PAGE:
Asus AiGuru S1 – Wireless Skype and Music Review


Skype has made a lot of progress in bringing VoIP to the general public and is very quickly becoming to VoIP as Hoover is to vacuum cleaners. However, much like the PC, it can still be a little too confusing for the average punter. The PC may be incredibly powerful and capable of anything your mind can fathom, but single or limited function devices are still incredibly popular because of their simple and reliable nature. Despite my affinity for the Linux console, even I’m a little guilty of the sin of simplicity.

When it comes to a mobile phone, I want something simple and reliable with a long battery life – yet instead I have phones thrown at me with Bluetooth, Cameras, 3D games and instant messaging. Although I’m using a Sony Ericsson k800i, I don’t use the phone any differently from the Phillips Savvy I was using five years ago.

Generally speaking, people don’t particularly want to know what VoIP is, or even Skype – they hear cheap or free phone calls and that’s all they want to know. But having to plug in a headset, or even having to have your computer turned on can be a pain, and not to mention costly. With the extra hassle, they would sooner pay the higher rates.

Asus is probably best known for its range of motherboards, but also produces notebooks, graphics cards, coolers, cases and pretty much everything else under the sun. You guessed it, it now makes a Skype handset.

Here you can see the AiGuru S1 sitting in its dock. A transformer is supplied with a mini-USB connection. To charge, this can be either plugged in to the phone itself, or in to the dock. When the phone is placed on the dock, two spring loaded pins contact with the phone to charge it. The battery is Lithium-ion and will provide 25 hours of standby time and 2.5 hours of talk time. If you ran out of battery mid-conversation, you can always plug in the charger and carry on talking.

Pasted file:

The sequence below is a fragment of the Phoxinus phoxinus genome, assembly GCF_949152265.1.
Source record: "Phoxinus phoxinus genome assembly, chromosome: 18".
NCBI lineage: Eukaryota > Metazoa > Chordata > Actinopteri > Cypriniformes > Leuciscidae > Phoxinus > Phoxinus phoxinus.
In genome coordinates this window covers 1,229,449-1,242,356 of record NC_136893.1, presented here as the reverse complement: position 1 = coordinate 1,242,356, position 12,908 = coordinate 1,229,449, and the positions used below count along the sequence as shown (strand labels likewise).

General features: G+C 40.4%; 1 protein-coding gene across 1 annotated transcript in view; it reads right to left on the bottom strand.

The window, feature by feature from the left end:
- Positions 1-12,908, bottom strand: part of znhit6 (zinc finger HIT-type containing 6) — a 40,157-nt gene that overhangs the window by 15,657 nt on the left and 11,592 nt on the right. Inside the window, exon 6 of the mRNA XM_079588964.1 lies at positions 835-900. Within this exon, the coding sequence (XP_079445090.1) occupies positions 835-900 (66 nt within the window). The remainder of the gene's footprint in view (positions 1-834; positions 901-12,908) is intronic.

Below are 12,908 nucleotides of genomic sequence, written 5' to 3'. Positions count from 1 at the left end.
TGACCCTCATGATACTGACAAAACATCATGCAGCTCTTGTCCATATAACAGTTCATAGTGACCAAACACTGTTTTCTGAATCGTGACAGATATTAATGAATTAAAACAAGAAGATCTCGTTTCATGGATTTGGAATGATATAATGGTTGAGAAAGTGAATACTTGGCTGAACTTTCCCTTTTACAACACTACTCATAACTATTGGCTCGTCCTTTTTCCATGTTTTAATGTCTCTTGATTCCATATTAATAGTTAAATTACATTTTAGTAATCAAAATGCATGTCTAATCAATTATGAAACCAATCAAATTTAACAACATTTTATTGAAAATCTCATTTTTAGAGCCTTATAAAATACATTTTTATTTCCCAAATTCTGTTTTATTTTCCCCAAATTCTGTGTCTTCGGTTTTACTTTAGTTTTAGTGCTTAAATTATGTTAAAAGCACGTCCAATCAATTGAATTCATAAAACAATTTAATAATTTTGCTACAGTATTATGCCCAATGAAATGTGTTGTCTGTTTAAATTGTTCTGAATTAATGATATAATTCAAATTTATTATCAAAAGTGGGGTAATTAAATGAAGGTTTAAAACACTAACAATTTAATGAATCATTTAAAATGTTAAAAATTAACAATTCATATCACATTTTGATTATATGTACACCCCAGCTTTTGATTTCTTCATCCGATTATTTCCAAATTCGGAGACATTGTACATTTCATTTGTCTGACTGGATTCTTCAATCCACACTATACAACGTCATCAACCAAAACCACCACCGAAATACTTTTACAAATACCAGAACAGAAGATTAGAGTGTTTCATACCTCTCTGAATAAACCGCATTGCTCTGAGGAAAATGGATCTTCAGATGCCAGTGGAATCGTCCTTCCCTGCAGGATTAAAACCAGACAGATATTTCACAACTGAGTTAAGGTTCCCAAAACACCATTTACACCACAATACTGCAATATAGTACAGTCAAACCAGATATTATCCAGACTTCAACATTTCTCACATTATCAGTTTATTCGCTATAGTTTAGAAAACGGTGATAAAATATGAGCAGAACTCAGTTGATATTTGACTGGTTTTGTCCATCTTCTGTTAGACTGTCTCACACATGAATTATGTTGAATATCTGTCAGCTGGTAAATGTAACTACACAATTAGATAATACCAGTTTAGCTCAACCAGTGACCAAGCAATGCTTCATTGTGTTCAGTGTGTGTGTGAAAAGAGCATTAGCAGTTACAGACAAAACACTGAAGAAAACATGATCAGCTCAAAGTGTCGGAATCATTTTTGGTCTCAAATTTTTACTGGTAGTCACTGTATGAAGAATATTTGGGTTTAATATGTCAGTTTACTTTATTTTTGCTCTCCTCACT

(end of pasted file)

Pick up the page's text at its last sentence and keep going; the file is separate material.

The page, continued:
The phone itself looks like a rather old mobile phone, but it’s hardly unattractive. The screen has a bright blue backlight and has a resolution of 128×64 pixels. That’s fine for displaying the essentials, and it does so quickly. There is nothing more annoying than an interface which is slow to react!

What really excited me about this product is that it connects using 802.11b/g wireless. This excitement was however, short lived. In a perfect world, this device would be able to connect to any pre-existing wireless infrastructure and bypass the need for a computer entirely. However, in this case, a USB wireless adapter is included with customised software that needs installing on the machine.

The dongle itself is nothing fancy, although it does come with a flexible USB extension lead that allows you to position the device around 360 degrees, for the best possible reception.

Once the software is installed, the phone must be plugged in using the supplied USB cable. The software then gives the wireless details to the phone, so that it can always connect.

The software on the PC then interacts with Skype and relays information to the phone. From the phone you can select one of your contacts and start a call, or just dial in a phone number.

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